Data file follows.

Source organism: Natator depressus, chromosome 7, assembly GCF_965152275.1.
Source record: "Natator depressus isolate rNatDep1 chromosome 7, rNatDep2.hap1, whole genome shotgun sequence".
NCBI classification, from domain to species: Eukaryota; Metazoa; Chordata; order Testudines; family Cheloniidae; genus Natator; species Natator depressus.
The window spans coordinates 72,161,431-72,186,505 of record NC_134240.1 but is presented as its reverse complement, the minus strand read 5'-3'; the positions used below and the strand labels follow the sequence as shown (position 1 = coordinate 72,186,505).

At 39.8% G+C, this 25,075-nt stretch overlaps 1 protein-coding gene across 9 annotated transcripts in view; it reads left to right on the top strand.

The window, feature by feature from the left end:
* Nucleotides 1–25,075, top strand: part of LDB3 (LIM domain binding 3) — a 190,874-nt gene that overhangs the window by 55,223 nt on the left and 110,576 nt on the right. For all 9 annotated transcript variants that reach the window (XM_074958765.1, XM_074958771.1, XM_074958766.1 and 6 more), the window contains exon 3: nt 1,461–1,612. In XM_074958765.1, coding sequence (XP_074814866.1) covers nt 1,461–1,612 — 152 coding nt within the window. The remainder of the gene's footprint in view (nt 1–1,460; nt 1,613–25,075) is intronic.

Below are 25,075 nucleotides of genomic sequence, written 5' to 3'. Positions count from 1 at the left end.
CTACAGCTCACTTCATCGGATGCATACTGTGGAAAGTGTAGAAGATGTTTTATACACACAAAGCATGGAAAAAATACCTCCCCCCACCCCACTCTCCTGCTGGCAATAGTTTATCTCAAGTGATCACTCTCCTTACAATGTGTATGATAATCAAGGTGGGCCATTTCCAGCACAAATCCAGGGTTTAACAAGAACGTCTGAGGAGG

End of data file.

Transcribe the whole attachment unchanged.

Source organism: Natator depressus, chromosome 7, assembly GCF_965152275.1.
Source record: "Natator depressus isolate rNatDep1 chromosome 7, rNatDep2.hap1, whole genome shotgun sequence".
NCBI classification, from domain to species: Eukaryota; Metazoa; Chordata; order Testudines; family Cheloniidae; genus Natator; species Natator depressus.
The window spans coordinates 72,161,431-72,186,505 of record NC_134240.1 but is presented as its reverse complement, the minus strand read 5'-3'; the positions used below and the strand labels follow the sequence as shown (position 1 = coordinate 72,186,505).

At 39.8% G+C, this 25,075-nt stretch overlaps 1 protein-coding gene across 9 annotated transcripts in view; it reads left to right on the top strand.

The window, feature by feature from the left end:
* Nucleotides 1–25,075, top strand: part of LDB3 (LIM domain binding 3) — a 190,874-nt gene that overhangs the window by 55,223 nt on the left and 110,576 nt on the right. For all 9 annotated transcript variants that reach the window (XM_074958765.1, XM_074958771.1, XM_074958766.1 and 6 more), the window contains exon 3: nt 1,461–1,612. In XM_074958765.1, coding sequence (XP_074814866.1) covers nt 1,461–1,612 — 152 coding nt within the window. The remainder of the gene's footprint in view (nt 1–1,460; nt 1,613–25,075) is intronic.

Below are 25,075 nucleotides of genomic sequence, written 5' to 3'. Positions count from 1 at the left end.
CTACAGCTCACTTCATCGGATGCATACTGTGGAAAGTGTAGAAGATGTTTTATACACACAAAGCATGGAAAAAATACCTCCCCCCACCCCACTCTCCTGCTGGCAATAGTTTATCTCAAGTGATCACTCTCCTTACAATGTGTATGATAATCAAGGTGGGCCATTTCCAGCACAAATCCAGGGTTTAACAAGAACGTCTGAGGAGG